Thursday, September 24, 2009

A look at the way we die

I thought much of the health care reform debate had fallen off the radar until I came across this Tweet from @mike_gamble: "Extraordinary Article! - The Way We Die Now."

I clicked The New York Times link and immediately writer Timothy Egan had me hooked. He found a perfect story to share how we die in this current system. An 88-year-old woman, the mother of a governor and physician, had to make a choice. Die at the hospital or die at home?

She chose her home and her family over the hospital complex. Medicare didn't help with this choice. Her son noted that while Medicare would pay for the tests and treatments in the hospital it wouldn't pay for the $18 an hour non-hospice worker to help his mother during her last four months of life.

Egan's piece also takes an interesting look at an issue that people don't want to talk about. He wrote: "More sensible voices have since joined the debate, asking how we reform a system that lavishes most of its benefits on a cure for the 'disease' of aging."

Another nugget from Egan's piece: About $67 billion — nearly a third of the money spent by Medicare — goes to patients in the last two years of life. The need to spend less money at the end of life “is the elephant in the room,” Evan Thomas wrote in “The Case for Killing Granny,” the cover story in last week’s Newsweek. “Everyone sees it but no one wants to talk about it.”

This summer, the debate became supercharged with rhetoric as the threat of "death panels" was tossed around like a tennis ball. From my personal experience as a caregiver, I have read many stories about government, hospital and insurance intervention on choices that should be left up to the individual. Those stories were from more than four years ago. So, this issue isn't new.

I'm all about living, but we as a nation really need to take a look at how we die.

Thursday, September 3, 2009

ASU researcher addresses caregiver syndrome

There are lessons for caregivers in here. Take a moment to read this.

Leaders need to lead on health care debate

When I was in the throws of chaos from my late husband's medical condition, I reached out to strangers on the Internet.

I found Mary Koch and John Andrist. They were older than Jimmy and me, but very similar. A newspaper background. A life-changing stroke which left John with Locked-in Syndrome. John and Jimmy had the same condition, but were living under different circumstances. John was cared for at home while Jimmy lived in nursing homes.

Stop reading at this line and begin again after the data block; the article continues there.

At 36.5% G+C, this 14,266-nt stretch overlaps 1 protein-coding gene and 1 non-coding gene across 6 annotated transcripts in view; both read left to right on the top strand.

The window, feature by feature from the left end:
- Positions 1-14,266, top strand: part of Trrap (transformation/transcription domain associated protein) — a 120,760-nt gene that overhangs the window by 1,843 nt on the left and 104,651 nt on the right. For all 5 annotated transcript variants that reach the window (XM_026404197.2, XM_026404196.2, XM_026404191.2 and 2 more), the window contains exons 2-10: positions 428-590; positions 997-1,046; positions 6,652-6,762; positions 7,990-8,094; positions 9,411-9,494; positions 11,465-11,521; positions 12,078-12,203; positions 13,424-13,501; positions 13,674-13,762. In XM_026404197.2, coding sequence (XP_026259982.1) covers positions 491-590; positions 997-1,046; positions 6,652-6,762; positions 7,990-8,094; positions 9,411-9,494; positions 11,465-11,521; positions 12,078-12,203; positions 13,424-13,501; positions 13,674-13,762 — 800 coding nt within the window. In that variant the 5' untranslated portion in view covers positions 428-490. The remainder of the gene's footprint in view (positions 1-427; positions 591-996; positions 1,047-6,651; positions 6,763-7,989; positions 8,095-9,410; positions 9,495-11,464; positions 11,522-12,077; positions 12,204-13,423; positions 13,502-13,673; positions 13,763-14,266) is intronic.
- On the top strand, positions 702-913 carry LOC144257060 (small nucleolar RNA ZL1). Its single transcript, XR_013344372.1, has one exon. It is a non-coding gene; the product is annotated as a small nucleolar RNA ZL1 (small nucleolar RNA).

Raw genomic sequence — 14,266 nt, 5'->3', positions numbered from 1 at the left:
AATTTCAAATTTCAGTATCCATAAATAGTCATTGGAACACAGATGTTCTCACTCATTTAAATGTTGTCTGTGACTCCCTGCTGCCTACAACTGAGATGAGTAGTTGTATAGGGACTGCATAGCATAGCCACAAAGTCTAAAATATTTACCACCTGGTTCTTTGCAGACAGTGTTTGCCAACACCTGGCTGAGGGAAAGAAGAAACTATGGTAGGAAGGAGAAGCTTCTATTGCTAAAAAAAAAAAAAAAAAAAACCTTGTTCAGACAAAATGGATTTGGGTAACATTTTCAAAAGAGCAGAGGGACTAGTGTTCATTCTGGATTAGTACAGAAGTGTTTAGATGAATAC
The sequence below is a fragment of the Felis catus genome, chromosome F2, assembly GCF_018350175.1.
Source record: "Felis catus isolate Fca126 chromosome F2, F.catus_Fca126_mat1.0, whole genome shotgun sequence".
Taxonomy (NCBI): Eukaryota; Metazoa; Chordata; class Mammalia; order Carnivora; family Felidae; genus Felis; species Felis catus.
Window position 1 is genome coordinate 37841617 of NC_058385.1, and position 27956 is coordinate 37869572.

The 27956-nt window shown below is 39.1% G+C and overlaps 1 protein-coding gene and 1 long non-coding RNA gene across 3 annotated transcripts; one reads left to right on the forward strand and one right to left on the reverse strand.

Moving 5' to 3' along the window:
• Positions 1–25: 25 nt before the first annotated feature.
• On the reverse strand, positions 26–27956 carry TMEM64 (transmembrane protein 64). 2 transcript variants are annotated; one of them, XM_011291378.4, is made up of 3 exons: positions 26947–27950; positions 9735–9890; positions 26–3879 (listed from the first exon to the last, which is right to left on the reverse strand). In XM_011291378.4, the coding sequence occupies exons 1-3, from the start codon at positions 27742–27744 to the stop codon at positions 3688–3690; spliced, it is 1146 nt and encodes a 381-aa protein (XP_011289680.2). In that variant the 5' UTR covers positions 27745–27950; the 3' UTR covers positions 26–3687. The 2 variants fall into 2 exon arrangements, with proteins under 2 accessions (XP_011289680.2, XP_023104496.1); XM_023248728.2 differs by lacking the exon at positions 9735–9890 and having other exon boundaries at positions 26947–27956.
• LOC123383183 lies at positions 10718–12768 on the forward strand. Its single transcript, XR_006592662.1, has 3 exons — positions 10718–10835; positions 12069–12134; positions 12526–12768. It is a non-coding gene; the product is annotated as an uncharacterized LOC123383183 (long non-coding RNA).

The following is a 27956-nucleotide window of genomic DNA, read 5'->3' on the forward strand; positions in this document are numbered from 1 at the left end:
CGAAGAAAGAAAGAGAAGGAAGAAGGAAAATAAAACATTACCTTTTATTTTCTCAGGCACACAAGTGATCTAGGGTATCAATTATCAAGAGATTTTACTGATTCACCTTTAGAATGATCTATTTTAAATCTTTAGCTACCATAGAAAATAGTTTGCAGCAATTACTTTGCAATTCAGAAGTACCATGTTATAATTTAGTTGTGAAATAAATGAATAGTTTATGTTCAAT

I relied on Mary and John during those years — an e-mail here and a note there. Each idea or encouragement helped me and Jimmy as we struggled through a health care maze, which often felt more like a war than a journey.

Jimmy died at 37. I called Mary that night. I couldn't share this news with her through an e-mail. John died at 75 almost two years later.

I met Mary on May 30, 2008, when I married Andy. She had kept in touch with me through the years and traveled to Custer, South Dakota. She wrote about our wedding. It's something Andy and I cherish.

Mary, who shared her caregiving journey through a weekly newspaper column, began writing "A Widow Bit" following John's death. You can find it here.

On Sept. 2, I received her latest installment "Confessions of a former reformer." I hope she will post it on her site soon.

The Institute of Medicine claims that each year more than 18,000 people in the U.S. die because they had no health insurance — that's higher than our annual homicide rate, Mary says.

Another point she makes:
I gave up reading murder mysteries in favor of books on health care policy issues. They’re scarier. Most recent: Overtreated: Why Too Much Medicine is Making Us Sicker and Poorer by Shannon Brownlee.
I’m going back to murder mysteries. It’s clear “whodunit” to American health care reform. At the beginning of the year, a large majority of Americans claimed they wanted fundamental changes. Now folks are fleeing the reform camp faster than a pot grower scampering from his field when the government helicopter arrives.
The problem? Too many of us have pretty good insurance and care. Expensive, yes. But we’re willing to suck it up – or let our employer or Medicare suck it up. Reform means change, and people look forward to change with about as much delight as a root canal.
I am tired of all the muck around the debate. I'm tired of all the crazy ideas being floated. If people are concerned about saving lives, we need to quit blaming the Mainstream Media, Congress and those people, who are yelling and foaming at the mouth at these town hall forums.

We need to think about those 18,000, who apparently die each year due to a lack of health insurance. How do we solve that problem?

I believe our leaders just need to step up and lead on this issue. Sometimes, leaders have to make difficult decisions without 100 percent support of the people. It happens in local government all the time.

A local leader has a vision for a new courthouse or administrative building to improve services. Taxpayers, who walk into the old buildings once a year, don't see the need for the new buildings or the tax increase to pay for it. I can think of a handful of county and city projects that were approved in communities with strong opposition. Were the projects needed? Yes. Did the opposition get over it? Eventually.

There will always be someone, who will disagree or say it won't work or say it shouldn't be done. If leaders listen to those people only, no new buildings or parks would ever be built.

I think there is enough ingenuity in this country to get this done — despite the chaos surrounding this issue. Our leadership needs to do what it is supposed to do — lead the way on this issue.